As you can see, the response of the ear canals doesn't vary much below 1 kHz, but above 2 kHz the response differences become large, and by 10 kHz they're huge, about +/-4 dB. To put this in perspective, a response difference of +/-2 dB — say, reducing bass by -2 dB and boosting treble by +2 dB — is enough to affect a large change in the tonal balance of a headphone.

Soendergaard and I were discussing measurement in this case, but our discussion pertains to subjective listening, too, because your eardrum is effectively your measurement device, occupying roughly the same physical plane as the microphone inside the ear simulator. As Soendergaard said, referring to frequencies between 10 and 20 kHz (the upper range of human hearing), "If your measurement device is offset by a millimeter between each fitting, you’ll see vastly different results on the same person."

Thus, the differences in ear canal shape — and the inevitable differences in the way that headphones, and especially in-ear headphones, interface with different shapes of ears and ear canals — can cause headphones to respond very differently to different ear shapes at high frequencies. Just 1mm difference in the fit can make a headphone with flat response sound too bright or too dull.

I saw this principle in action a few years ago when an audio writer told me he really liked a particular in-ear headphone. This was a headphone that most reviewers agreed sounded extremely dull, and that my measurements showed had a huge roll-off above 3 kHz. I've collaborated with this writer in the past, and while he and I generally agree in our assessments of speakers and even over-ear and on-ear headphones, his assessments of in-ear headphones were completely different from mine. (Later, an audiologist told him that his ear canal shape was extremely unusual.)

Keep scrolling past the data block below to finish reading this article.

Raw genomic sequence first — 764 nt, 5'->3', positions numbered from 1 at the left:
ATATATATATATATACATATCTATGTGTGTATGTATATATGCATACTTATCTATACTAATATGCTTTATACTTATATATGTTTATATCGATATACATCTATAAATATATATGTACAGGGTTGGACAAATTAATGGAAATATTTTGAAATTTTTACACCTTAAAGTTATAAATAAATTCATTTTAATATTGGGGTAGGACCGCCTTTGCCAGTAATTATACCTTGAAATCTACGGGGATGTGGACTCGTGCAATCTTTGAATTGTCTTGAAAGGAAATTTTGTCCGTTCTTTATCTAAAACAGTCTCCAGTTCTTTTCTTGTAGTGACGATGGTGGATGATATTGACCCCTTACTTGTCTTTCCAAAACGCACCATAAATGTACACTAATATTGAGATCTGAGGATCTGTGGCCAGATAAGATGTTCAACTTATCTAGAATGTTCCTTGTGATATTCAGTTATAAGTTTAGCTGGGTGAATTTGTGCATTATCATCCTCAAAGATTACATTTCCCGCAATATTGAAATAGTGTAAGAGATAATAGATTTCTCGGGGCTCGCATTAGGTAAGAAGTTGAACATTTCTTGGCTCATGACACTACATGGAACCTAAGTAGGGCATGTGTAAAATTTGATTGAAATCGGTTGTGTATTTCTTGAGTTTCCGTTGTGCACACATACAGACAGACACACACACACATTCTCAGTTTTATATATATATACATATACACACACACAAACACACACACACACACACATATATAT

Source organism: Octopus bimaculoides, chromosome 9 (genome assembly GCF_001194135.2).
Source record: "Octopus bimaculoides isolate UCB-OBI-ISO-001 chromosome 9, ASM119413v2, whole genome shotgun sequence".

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Everybody Has a Different Sense of Space

Illustrated picture of different ear shapes Clip Art / Brent Butterworth

HRTFs Vary Radically

Head-Related Transfer Function (HRTF) is what your brain uses to locate sound in three dimensions. It involves differences in the time that a sound arrives at each of your ears; differences in sound levels at each ear; and differences in frequency response caused by the acoustical effects of your head, shoulders, and pinnae when sounds arrive from different directions. Your brain processes and interprets all these cues to tell you where a sound is coming from.